- Topic: Numbers: Book: On Beyond A Million: An Amazing Math Journey by D. Schwartz.
- Topic: Programming: I made a simple program that took as input two numbers, added them together, and then printed them twice. In the past, when I said “Pick a number”, I had them draw out of a bag; this time I had a section at the bottom saying “Input 1: 3, 5” and “Input 2: 8, 9”, and they needed to trace the program twice, once with each input. Then, I asked them to write a program that multiplies the input by 3 and then prints it out.
- Topic: Pigeonhole Principle: I gave them some simple Pigeonhole Principle problems such as “If there are 15 people in your class, prove that at least 2 have birthdays in the same month” or “How many people do you need to have before you know that two of them will have names that start with the same letter?” Then, I asked them each to make up a new pigeonhole principle problem.
- Topics: Shapes, Geometry: I gave each kid a list of vegetables (and a few fruits), and they had to draw a garden where each vegetable was planted in a shape that started with the same first letter as that vegetable (each shape can only be used once). This idea came from Math Fun with Tricky Lines and Shapes by R. Wyler and M. Elting.
How Did It Go?
We had all five kids this week.
On Beyond A Million
We spent quite a bit of time on this book, the kids understood about number of zeroes being the difference between million, billion, etc., and maybe understood exponential notation. They were quite into the really big numbers like decillion. I read all the asides and number facts in the first half of the book, but had to start skipping them in order to leave time for the other activities. We had the usual discussion about infinity, in particular whether it’s a number or not. One kid asked whether a googol was bigger than a zillion.
Programming with Inputs
Tracing went reasonably well, a couple kids had some problems with the idea of input but were able to do the tracing after some explanation. However, when I asked them to write the program that multiplied the input by 3 and printed it, it turned out that they didn’t really understand the idea of input. There were various problems, such as thinking of the input as part of the program, not assigning “Pick a Number” to a box, and others. I tried two things to help clarify: First, I simplified the problem so they just needed to print the input. This helped for a couple kids but not the rest — only one kid successfully wrote this program, with a bit of help. Second, I asked them what the first program “did”. The answer was, “it prints 17 twice”. I pointed out that with the first input it printed out 8 twice, but this didn’t help. I asked them to explain in English what the program did, but this didn’t work, one said “Shiqi Shiqi” (“17 17” in Chinese). I explained that it added the two input numbers and printed them twice, but I don’t think they understood. In retrospect, I don’t think having “Input” at the bottom like that was a good idea, I think that we should stick to either “Ask A Friend” or “Pick From Bag”, because they make it clearer that the input is not part of the program. And also, we should think about how to explore the difference between describing a program as a series of input/output pairs, vs. saying what the logical operation it’s doing is. Several of the kids were off-task in this activity, which also made things harder.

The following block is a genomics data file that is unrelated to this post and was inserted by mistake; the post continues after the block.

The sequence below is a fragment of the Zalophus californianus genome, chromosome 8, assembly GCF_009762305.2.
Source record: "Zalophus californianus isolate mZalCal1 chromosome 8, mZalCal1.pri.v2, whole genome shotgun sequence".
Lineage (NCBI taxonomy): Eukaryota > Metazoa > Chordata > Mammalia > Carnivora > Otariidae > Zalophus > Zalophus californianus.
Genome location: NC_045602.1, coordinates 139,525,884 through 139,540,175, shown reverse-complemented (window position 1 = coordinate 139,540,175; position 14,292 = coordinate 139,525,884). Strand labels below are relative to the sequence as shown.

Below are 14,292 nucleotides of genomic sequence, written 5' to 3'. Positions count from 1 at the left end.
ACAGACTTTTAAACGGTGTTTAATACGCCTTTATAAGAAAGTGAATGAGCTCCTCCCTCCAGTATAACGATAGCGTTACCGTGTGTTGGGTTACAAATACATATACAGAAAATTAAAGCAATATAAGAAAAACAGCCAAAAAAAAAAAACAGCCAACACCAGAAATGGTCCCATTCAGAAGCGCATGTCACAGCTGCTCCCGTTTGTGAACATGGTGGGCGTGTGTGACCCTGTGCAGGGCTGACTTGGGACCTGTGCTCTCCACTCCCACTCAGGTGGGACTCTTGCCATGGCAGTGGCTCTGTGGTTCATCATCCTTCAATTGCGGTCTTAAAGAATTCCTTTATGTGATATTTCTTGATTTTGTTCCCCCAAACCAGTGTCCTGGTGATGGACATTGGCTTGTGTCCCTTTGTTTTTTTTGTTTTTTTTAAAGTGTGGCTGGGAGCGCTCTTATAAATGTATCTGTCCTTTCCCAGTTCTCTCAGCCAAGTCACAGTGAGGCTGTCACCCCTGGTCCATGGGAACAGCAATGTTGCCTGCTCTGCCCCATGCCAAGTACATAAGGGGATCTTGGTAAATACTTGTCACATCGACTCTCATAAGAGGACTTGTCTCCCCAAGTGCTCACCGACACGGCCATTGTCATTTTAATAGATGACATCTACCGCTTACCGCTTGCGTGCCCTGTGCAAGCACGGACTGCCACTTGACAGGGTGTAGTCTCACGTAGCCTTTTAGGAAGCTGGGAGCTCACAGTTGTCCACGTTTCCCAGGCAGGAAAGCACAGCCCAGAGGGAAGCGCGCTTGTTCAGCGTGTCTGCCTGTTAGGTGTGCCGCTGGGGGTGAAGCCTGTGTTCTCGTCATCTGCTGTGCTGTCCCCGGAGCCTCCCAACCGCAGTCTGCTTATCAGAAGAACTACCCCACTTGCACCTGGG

One kid did fully understand the syntax and meaning of “Pick a number”, and wrote a program that took two numbers as input and printed the sum three times. This is not that far from what I asked: I asked to print the number times three, which is very close to “Print the number three times”.
We’ve done Pigeonhole Principle before, but I don’t know if we called it that; they didn’t recognize the name. For the first problem, birthday months, it took them a while to get it. Things went quicker after that. Only 2 of the 5 kids knew how many months were in a year. There was a lot of confusion about the “number” of a birthday (I asked “Prove that if there are 50 kids, then at least two have the same number in their birthday”), because they kept thinking about number of days in the year; so in the future I will probably drop this question.
They also were a bit slow to think of the their own problems, but we ended up with some good ones. The first one was “If there are 5 horses and 4 people, then one person has 2 horses” and another kid pointed out they could have one leg on each horse. Later someone suggested 8 horses and 5 people, with the much more reasonable answer that some of the people will have to share a horse (the phrasing “some will have to share” is very good and came from one of the kids). We also got “7 lemonades and 5 people” and “6 cupcakes and 5 math circle friends”. Less good was “100 people and 7 kernels of popcorn”.
After circle, my daughter said to my wife that if there were 15 people in a class, then at least 3 of them would have the same month. Obviously this isn’t quite right, I think she’s thinking about the fact that either more than two have the same month, or else there are several pairs with the same month; but clearly there’s more to explore (e.g., how many different patterns of shared months are there?).
The hardest shapes to come up with were “isosceles triangle”, “equilateral triangle”, and “ellipse”; one of them knew ellipse with hints, but I gave them the two types of triangles. They thought of most of the others on their own, including “rhombus”, “cylinder”, and “nonagon”. Drawing decagons and nonagons is hard, but when I said it didn’t have to be regular, it got a lot easier (if it doesn’t have to be convex it’s not hard at all). The kids had a tendency to draw shapes that were too small to fit the vegetable names inside.